It works like an ATM but for medical-grade opioids and the creators behind a new machine in the Downtown Eastside say it will help combat the overdose crisis that’s killed thousands across B.C.
A biometric dispensing machine has been installed at the Overdose Prevention Site on East Hastings Street and was unveiled to the public this week. The heavy machine, bolted to the floor, contains tablets of hydromorphone – an opioid medication that can work as an alternative to heroin.
It’s part of a groundbreaking initiative called the MySafe Project led by safe drug advocate Dr. Mark Tyndall, a professor at UBC’s School of Population and Public Health.
Tyndall introduced the idea, which was received by some as a controversial concept, publicly in 2018.
“So basically, it’s an 800-pound, secure dispensing machine – much like an ATM – where people can get a safe supply of drugs,” Tyndall explained.
The machine uses biometric scans that reads the vein patters on the palm of a person’s hand to verify their identity, and then dispenses a drug in a little box in the bottom. Participants can use the machine up to four times per day.
Currently, the machine is being used by five registered opioid users, who were each evaluated on their drug use, as well as health and social status, by a physician. However, the dispensing machine can hold enough supply for up to 48 prescriptions.
How it will work 7/8
The initial dose will be individualized with the maximum dose being 16 x 8 mg Dilaudid tablets per day dispensed in a regulated schedule.#safesupplynow pic.twitter.com/9mNNXtpsxY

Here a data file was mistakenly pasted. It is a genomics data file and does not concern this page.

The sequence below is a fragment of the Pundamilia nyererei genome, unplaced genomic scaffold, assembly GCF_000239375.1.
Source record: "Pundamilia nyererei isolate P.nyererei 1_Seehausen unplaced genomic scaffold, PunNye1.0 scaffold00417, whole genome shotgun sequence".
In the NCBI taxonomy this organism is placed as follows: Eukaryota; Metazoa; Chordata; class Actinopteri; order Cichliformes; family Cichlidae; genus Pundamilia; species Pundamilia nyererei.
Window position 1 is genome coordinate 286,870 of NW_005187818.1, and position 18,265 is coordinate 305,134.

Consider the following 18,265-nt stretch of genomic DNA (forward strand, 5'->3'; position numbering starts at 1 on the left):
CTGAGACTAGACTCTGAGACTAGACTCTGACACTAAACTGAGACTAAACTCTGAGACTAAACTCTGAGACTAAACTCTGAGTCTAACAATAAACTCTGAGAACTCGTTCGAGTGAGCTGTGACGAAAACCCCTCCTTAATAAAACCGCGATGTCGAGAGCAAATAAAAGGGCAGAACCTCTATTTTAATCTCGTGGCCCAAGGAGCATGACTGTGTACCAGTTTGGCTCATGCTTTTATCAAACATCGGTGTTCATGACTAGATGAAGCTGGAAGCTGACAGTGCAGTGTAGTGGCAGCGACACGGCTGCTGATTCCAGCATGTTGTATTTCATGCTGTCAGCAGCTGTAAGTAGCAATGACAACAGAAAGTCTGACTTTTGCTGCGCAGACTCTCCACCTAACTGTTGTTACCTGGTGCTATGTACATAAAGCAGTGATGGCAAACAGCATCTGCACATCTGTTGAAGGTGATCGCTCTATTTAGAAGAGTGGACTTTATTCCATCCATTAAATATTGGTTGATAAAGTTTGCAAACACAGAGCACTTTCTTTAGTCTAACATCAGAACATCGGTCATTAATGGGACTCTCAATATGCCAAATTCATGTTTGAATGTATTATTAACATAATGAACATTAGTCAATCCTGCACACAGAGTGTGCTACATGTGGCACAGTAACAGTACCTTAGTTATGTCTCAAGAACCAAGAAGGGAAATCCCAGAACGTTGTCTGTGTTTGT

— MySafeProject (@MySafeProject) January 17, 2020
Roughly 4,500 people have died from an illicit drug overdose in B.C. since the government declared the crisis a provincial health emergency in 2016, with Vancouver seeing the lions share of the fatalities.
While the province has worked to try to curb the staggering number of deaths, including by making the opioid-reversing antidote naloxone freely available and by introducing fentanyl testing strips, a growing number of health advocates have been calling for the federal government to decriminalize hard drugs and offer a safe supply.
“Back in 2016 the game changed, a supply of heroin which had been pretty steady for the past few decades was being replaced with fentanyl and people were dying – voices in the community and my friends and people I had treated and seen over the years,” Tyndall said.
“At the end of the day we had to do something about the situation where people were buying mystery drugs from criminal gangs to offering them an alternative through a safer, pharmaceutical supply of opioids.”
Tyndall said the hope is that the project helps “break the cycle and the hustle” users go through to access their drugs.
M Y S A F E from Colin Askey on Vimeo.
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